That was the end of the "Eravisker" run. I let out my breath and turned to the Republican section. I was utterly astonished to find an encore of sorts: two imitations of the serratus of Tiberius Claudius Nero, described as "barbarisiert". I have no idea what Germanic logic led to their placement here, apart from their fellows, but no matter. They were the icing on the cake. There is absolutely no question that all these coins are part of a single find. (To set a good example, these all are Geto-Dacian Monetary Copies, Class A, Group 1b, per my classification system in Vol. 18, No. 4 of The Celator.) This is almost without parallel. There is a small hoard found in Serbia which consists solely of die-linked imitations, as well as the Poroschia Hoard from Romania, which contains a number of die-matched imitations, mingled with a quantity of apparently official coins. To my knowledge, nothing like the Rauch hoard has ever appeared at public auction. I quickly arrived at a couple of decisions. I would try to learn all I could about the origin of the hoard (or partial hoard), and I would attempt to win the entire group, to keep it together.
Predictably, and sadly, my effort to learn something about the source of these coins was mostly futile, despite the cooperation of the staff at Rauch. They informed me that the group had been consigned by a Bulgarian dealer, now resident in Vienna. Where were they found? Was this the entire hoard? Were these coins found alone, or alongside official Republican coins? The dealer knew nuttin' about nuttin'. A stork had dropped them on his doorstep in the dead of night.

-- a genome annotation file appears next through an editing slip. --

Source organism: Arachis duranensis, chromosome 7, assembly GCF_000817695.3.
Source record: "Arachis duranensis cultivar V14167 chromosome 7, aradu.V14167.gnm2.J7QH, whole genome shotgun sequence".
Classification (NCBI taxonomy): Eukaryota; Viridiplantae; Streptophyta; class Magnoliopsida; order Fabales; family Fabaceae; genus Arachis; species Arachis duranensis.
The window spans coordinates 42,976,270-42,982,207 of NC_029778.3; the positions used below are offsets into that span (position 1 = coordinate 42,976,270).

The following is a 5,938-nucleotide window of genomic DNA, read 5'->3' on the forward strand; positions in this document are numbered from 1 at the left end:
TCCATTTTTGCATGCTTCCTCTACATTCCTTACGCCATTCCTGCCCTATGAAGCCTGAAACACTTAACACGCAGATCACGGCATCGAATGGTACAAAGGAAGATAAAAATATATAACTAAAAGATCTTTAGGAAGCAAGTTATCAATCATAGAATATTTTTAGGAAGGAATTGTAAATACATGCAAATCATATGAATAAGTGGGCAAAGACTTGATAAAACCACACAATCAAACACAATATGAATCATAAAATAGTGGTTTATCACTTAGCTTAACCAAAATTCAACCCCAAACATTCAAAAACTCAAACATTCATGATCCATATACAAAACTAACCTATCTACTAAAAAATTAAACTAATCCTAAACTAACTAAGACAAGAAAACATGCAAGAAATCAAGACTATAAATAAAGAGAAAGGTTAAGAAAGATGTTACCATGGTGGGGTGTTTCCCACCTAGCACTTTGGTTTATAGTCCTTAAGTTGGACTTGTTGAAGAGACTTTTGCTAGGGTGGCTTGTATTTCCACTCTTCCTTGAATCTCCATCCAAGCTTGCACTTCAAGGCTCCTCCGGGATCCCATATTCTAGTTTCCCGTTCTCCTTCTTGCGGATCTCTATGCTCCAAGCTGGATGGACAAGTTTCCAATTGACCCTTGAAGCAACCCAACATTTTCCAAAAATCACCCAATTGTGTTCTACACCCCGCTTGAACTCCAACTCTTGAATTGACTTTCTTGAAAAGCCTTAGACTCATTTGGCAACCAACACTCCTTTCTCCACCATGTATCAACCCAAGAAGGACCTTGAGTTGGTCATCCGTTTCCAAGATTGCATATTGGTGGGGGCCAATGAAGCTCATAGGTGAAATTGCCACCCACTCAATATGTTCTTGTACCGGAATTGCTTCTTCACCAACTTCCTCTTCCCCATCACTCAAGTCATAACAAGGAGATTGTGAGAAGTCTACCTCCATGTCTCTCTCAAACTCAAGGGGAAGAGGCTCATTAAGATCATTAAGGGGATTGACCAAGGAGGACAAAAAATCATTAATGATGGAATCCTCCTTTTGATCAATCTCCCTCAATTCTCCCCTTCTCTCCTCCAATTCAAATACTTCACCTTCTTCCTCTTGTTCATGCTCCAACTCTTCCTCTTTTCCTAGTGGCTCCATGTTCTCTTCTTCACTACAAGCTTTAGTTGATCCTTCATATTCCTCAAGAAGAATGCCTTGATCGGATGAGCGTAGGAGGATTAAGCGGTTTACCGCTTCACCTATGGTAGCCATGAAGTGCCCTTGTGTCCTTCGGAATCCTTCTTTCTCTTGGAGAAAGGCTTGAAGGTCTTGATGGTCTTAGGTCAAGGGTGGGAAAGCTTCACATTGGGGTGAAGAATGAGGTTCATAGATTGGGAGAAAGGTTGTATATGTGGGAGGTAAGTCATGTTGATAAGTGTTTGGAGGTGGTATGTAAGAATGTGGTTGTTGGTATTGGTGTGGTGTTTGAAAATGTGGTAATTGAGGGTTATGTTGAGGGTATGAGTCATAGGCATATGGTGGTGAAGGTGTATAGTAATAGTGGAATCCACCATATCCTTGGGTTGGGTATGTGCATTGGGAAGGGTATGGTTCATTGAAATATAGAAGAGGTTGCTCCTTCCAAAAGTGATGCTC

This really is worse than a shame. Simply knowing the region the coins were found in would help to answer some questions, such as how a group like this, which certainly saw at least moderate circulation, managed to stay together. If any of the petit fascists of the cultural patrimony movement are reading this, they're no doubt gleefully rubbing their hands together and sneering "We told you so. This is what happens with unprovenanced artifacts." And of course, they're absolutely right. The loss of knowledge is immense, at least within the context of my little sphere of interest. But just maybe, if it were possible to legally export and sell a find like this, some information about its origin might be forthcoming.
I was more successful in my quest to keep the group in one place. I was unable to find anyone I knew who planned to attend the sale (Lanz was the next day), but I didn't want to bid through the book. I had no fears about bidding shenanigans, but I needed the flexibility of adjusting my bids in response to the rhythms of the sale. I didn't want to blow this. An American dealer made the shrewd suggestion that I bid on the phone, something I'd never done before. Rauch was happy to arrange this. So I rousted myself and made a pot of coffee at 2:30 AM, waiting for the phone to ring around 3:15. (I doubt the AIA honchos sacrifice their sleep this way!) It rang, I bid, and that, as they say, is that. I'll shut up and let the coins speak for themselves.